New research from an engineer at Washington University in St. Louis stitches together the best bits of several different bacteria–including a virulent pathogen–to synthesize a new biofuel product.
The often-maligned E. coli bacteria has powerhouse potential: in the lab, it has the ability to crank out fuels, pharmaceuticals and other useful products at a rapid rate. A team from the School of Engineering & Applied Science at Washington University in St. Louis has discovered a new way to remove a major stumbling block in the process, and boost biofuel production from E. coli.
The acidity of urine — as well as the presence of small molecules related to diet — may influence how well bacteria can grow in the urinary tract, a new study shows. The research, led by Jeffrey Henderson, MD, PhD, at Washington University School of Medicine in St. Louis, may have implications for treating urinary tract infections, which are among the most common bacterial infections worldwide.
Estrogen levels drop dramatically in menopause, a time when the risk of urinary tract infections increases significantly. Researchers at Washington University School of Medicine in St. Louis have found new evidence in mice that the two phenomena are connected by more than just timing.
Researchers at the School of Medicine have received a five-year, $5.3 million grant to explore the way gender and age influence susceptibility to urinary tract infections, one of the most common bacterial infections.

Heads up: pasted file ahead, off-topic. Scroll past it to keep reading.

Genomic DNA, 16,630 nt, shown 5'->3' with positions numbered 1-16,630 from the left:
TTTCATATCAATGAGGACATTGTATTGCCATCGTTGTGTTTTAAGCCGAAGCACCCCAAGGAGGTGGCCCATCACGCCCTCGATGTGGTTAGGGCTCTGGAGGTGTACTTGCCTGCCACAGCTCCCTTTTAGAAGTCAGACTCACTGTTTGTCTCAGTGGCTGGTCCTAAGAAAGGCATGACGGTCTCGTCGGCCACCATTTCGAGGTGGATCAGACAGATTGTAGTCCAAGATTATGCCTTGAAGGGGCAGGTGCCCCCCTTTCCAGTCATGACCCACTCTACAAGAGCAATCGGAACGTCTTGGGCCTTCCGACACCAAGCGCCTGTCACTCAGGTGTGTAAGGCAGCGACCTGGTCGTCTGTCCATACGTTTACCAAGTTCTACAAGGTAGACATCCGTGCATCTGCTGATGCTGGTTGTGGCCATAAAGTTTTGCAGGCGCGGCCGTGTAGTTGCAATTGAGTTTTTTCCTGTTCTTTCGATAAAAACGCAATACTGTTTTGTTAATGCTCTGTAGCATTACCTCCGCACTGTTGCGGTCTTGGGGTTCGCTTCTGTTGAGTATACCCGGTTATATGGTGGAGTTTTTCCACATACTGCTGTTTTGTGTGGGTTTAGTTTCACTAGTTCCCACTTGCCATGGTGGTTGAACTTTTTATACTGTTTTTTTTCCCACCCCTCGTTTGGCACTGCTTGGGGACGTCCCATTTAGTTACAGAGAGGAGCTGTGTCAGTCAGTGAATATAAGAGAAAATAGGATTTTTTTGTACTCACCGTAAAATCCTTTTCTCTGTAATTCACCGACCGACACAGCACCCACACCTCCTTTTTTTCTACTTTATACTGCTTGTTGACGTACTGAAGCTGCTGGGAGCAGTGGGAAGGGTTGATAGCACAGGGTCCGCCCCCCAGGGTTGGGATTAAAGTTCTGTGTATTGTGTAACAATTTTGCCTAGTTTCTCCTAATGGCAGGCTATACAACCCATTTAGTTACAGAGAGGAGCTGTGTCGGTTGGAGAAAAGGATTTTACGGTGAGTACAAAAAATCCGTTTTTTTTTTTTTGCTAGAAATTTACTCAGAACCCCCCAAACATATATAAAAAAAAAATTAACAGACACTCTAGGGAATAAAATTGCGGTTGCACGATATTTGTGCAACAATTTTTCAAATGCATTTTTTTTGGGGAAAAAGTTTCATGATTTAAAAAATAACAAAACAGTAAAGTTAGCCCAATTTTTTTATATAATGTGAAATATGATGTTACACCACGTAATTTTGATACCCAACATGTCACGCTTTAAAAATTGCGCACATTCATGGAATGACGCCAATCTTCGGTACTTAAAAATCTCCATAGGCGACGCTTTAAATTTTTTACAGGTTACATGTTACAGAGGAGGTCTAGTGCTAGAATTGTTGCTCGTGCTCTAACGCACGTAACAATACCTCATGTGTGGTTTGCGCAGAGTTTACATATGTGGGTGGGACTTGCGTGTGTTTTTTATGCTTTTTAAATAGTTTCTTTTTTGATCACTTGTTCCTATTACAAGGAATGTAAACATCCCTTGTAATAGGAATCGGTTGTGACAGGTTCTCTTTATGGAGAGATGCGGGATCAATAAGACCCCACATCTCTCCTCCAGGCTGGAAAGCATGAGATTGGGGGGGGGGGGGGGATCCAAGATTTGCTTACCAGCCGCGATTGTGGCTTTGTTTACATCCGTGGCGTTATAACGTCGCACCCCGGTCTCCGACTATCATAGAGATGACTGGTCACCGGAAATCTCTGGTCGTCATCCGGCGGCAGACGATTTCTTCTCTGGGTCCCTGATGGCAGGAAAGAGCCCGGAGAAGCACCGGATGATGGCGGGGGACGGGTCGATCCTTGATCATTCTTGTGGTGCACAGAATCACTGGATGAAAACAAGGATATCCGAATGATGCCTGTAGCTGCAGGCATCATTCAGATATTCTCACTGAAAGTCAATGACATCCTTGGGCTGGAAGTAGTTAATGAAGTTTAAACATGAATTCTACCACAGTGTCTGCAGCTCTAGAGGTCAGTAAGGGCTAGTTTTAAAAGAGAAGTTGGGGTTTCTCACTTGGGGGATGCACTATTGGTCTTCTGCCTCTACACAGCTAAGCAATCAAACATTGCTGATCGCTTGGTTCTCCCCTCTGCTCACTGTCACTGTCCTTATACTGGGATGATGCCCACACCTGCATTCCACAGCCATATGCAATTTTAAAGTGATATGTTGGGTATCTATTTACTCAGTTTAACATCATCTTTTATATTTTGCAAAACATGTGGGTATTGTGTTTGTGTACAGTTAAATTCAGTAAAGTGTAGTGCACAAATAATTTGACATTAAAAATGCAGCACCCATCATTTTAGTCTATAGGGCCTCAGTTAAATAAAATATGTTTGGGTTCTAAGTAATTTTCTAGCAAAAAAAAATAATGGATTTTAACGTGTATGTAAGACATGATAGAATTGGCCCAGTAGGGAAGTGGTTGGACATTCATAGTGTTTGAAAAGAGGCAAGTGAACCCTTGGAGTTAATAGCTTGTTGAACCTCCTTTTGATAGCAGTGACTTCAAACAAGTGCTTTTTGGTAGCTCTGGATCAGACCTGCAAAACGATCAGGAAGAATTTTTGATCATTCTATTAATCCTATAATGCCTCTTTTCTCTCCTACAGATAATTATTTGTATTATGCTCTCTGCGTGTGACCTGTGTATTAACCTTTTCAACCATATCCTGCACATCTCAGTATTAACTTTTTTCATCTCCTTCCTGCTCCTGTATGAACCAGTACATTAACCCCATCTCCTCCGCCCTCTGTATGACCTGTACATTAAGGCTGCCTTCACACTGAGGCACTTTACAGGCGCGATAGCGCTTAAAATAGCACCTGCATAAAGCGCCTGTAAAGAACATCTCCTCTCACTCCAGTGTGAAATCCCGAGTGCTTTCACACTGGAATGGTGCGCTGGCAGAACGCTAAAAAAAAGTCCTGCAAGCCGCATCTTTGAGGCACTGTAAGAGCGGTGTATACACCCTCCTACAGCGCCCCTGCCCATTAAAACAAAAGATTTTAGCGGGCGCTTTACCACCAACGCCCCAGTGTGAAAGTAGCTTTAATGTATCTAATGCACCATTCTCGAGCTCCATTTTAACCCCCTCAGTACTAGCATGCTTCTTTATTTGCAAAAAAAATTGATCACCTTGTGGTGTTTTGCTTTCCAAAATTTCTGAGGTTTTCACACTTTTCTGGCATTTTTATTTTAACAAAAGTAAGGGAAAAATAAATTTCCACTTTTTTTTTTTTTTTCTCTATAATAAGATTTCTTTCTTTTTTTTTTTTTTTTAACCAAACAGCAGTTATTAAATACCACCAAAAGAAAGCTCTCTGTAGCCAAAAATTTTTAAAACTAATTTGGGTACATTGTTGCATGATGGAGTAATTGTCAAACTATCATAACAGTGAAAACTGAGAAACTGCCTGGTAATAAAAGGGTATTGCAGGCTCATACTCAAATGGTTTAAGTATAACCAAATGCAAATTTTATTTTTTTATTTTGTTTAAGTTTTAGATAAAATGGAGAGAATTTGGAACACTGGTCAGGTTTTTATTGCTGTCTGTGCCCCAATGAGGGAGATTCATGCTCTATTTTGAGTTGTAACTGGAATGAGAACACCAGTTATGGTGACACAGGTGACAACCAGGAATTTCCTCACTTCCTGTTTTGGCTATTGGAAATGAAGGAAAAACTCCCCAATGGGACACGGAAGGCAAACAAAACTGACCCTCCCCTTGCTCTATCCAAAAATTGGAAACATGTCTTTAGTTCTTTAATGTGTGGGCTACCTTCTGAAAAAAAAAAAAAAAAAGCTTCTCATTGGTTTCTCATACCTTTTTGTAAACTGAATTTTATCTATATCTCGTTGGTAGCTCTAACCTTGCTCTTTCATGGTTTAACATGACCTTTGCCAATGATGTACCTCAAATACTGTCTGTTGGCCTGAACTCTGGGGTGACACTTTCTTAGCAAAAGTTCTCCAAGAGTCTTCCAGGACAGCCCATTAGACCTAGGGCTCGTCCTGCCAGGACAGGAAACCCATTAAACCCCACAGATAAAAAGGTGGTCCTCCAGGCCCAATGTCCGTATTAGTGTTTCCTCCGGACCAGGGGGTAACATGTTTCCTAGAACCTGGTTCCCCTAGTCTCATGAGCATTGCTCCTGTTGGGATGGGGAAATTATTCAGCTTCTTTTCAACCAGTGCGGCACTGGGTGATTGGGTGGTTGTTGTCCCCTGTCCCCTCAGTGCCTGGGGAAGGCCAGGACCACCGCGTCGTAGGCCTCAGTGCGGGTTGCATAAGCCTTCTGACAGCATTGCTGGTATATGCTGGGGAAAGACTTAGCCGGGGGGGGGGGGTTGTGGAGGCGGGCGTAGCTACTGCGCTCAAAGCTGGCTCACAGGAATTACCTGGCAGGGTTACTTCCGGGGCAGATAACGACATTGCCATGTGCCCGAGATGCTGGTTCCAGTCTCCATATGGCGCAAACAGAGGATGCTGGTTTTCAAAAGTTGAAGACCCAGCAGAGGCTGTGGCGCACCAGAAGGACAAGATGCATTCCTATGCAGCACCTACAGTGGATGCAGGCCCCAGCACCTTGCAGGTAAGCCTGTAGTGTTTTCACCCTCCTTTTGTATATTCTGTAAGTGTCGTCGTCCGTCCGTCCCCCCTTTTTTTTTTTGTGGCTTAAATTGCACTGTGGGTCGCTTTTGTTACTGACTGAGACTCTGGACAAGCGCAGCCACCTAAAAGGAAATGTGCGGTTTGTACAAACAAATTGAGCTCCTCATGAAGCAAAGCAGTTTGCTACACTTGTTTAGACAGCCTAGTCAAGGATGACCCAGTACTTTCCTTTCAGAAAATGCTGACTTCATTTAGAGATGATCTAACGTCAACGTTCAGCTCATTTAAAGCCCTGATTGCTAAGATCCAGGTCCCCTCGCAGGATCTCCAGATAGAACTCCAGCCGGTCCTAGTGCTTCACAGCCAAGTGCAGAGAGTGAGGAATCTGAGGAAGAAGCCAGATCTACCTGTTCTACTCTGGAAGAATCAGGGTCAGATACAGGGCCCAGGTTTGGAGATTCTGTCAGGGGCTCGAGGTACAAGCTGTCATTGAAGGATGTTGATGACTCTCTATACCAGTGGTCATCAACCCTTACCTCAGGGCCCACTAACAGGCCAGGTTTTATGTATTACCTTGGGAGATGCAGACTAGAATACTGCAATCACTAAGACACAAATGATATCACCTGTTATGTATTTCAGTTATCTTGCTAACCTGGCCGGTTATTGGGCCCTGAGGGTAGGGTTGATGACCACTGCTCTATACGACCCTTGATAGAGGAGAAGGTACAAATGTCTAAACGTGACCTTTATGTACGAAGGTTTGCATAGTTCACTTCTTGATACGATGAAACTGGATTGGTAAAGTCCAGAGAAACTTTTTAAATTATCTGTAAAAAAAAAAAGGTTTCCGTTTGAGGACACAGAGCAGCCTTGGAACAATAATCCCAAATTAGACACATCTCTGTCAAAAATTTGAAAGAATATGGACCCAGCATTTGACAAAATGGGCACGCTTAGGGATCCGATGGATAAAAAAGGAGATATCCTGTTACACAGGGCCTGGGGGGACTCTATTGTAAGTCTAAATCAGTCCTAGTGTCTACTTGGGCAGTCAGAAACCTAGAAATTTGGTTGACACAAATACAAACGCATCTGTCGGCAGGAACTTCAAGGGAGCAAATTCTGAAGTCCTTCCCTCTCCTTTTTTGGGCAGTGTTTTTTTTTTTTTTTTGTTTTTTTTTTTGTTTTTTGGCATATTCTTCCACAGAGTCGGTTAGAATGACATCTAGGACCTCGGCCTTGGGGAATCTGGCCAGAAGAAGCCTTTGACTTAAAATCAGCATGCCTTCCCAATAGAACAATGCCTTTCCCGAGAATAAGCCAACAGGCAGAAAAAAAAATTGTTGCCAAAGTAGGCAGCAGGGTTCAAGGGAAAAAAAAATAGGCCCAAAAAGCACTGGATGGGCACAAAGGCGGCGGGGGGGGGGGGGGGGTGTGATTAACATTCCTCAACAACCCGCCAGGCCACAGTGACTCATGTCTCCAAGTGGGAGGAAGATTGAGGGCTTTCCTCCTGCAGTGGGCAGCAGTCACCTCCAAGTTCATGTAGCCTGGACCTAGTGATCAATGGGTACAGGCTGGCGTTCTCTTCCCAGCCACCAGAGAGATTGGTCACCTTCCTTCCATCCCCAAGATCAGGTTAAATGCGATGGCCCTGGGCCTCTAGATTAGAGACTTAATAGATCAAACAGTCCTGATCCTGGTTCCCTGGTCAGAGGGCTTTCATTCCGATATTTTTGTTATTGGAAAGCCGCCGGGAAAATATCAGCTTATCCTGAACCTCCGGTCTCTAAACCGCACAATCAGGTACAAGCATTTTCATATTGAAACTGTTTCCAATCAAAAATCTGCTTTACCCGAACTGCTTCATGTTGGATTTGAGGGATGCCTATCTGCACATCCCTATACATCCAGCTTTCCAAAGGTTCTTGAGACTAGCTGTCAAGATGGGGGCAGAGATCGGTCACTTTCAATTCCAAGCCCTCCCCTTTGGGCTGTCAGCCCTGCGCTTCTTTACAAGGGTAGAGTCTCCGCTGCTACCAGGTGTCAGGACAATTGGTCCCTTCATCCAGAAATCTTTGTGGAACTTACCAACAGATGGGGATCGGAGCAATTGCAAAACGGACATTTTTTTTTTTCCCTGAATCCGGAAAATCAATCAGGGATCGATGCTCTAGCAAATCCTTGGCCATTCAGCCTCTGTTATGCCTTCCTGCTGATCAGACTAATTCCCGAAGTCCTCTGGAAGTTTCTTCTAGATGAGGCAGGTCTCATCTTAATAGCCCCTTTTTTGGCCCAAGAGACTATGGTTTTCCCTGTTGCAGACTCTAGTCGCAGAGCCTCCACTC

Humans have known for centuries that copper is a potent weapon against infection. New research shows that the bacteria that cause serious urinary tract infections “know” this, too, and steal copper to prevent the metal from being used against them. Blocking this thievery with a drug may significantly improve patients’ chances of fighting off infections, according to researchers.
Scientists at Washington University School of Medicine in St. Louis have found new clues to why some urinary tract infections recur persistently after multiple rounds of treatment. Their research, conducted in mice, suggests that the bacteria that cause urinary tract infections take advantage of a cellular waste disposal system that normally helps fight invaders.
An experimental treatment for urinary tract infections has easily passed its first test in animals, alleviating weeks-long infections in mice in as little as six hours.
The immune system may open the door to recurrent urinary tract infections (UTIs) by overdoing its response to an initial infection, researchers at Washington University School of Medicine in St. Louis have found.
The schematic in the center shows how a drug molecule (in the circle) prevents UTIs by stopping pili formation.A different approach to treating urinary tract infections (UTIs) could defeat the bacteria that cause the infections without directly killing them, a strategy that could help slow the growth of antibiotic-resistant infections. Instead of trying to wipe out bacteria, researchers at the School of Medicine have been working to create pharmaceuticals that essentially “defang” the bacteria by preventing them from assembling pili, microscopic hairs that enable the bacteria to invade host cells and defend themselves against the host’s immune system.